I took a deep breath. “She writes stories about a young lady who’s half-American, half-British, and a theological scholar,” I began.

“And she edited this book about mystery writing? In the theological sense, then?” said Sir Arthur.

“Well, no,” I said slowly. “In the investigating sense. Mrs. King’s theological scholar carries out investigations along with her husband… Sherlock Holmes.”

I unconsciously moved back toward the door, but I had nothing to fear. Sir Arthur Conan Doyle had plopped into his seat at the head of the committee table. Agatha Christie was pouring him a drink from the pitcher of water on the table.

“Her husband, Margaret?” said Arthur.

“Yes,” I said, looking him straight in his twinkling eyes. “I’ve just finished re-reading her whole series of their adventures, and they’re wonderful.”

“You believe them?”

“I believe them. Sometimes I have to decide whether I’d like a Holmes-and-Watson story or and Holmes-and-Russell story. That’s his wife’s name, Mary Russell, ” I added.

“Well. Does she contribute to the writing ideas in the book as well?” said Arthur.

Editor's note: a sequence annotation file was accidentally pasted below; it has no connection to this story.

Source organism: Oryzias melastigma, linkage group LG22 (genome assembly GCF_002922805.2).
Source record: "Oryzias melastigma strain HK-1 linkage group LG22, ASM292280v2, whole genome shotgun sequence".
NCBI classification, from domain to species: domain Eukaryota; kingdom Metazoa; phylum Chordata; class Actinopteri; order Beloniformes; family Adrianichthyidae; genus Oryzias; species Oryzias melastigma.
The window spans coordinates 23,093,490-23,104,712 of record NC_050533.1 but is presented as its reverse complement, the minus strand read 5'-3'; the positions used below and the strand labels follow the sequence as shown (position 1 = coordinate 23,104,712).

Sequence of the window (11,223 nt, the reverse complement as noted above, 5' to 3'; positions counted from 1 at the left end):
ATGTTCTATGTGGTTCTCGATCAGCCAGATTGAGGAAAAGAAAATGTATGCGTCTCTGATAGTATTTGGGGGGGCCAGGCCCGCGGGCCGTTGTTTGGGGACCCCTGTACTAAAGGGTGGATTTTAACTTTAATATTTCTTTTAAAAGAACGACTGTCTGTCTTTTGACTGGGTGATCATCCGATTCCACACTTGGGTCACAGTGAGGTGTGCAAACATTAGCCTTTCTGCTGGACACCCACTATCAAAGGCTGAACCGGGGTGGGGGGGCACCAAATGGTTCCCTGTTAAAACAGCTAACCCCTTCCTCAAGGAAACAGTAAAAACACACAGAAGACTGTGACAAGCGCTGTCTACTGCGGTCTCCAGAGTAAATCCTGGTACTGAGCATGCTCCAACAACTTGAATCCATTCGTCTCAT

“Yes,” I said. “Her essay’s called ‘The Art of the Rewrite,’ and I read it again today. She starts out by describing the rewrite as “where the fun lies” for some writers.

Agatha Christie and Daphne du Maurier were exchanging shocked looks when I glanced at their side of the table. Louis Stevenson, on the other hand, was settling in deeper on the sofa, sensing I had a good story to tell.

“When Mrs. King has described two methods of rewriting, mapping it out before you even begin and ‘plunging into the dark with a flashlight,’ she stops to ask us, her readers and writing students, ‘Q. Which is the Right Way? A. The one that keeps you writing.’”

Robert Burns chuckled. “I could hear your capital letters there, Margaret. Reciting poetry helps you.”

“Aye, it does,” I told him, smiling.

Louis Stevenson had started laughing when I read the Q and A. “That sounded a bit like a legal case, there,” he said.

“Well, this keeps me writing,” I said, “so QED.”

I looked around the dark paneling and furniture and the comfortably low light of the Writers’ Room, one of the favorite corners of my mind. How much like home it felt, with even more books than my apartment — which I might as well call the Real-Life Writer’s Room, singular.

“There’s one more thing I’d like to say about the book,:” I said, “as long as there’s time.”

“Here,” said Arthur gently, “there’s always enough time.”

‘There’s another modern writer I was reading today,” I told the committee, “Louise Penny.”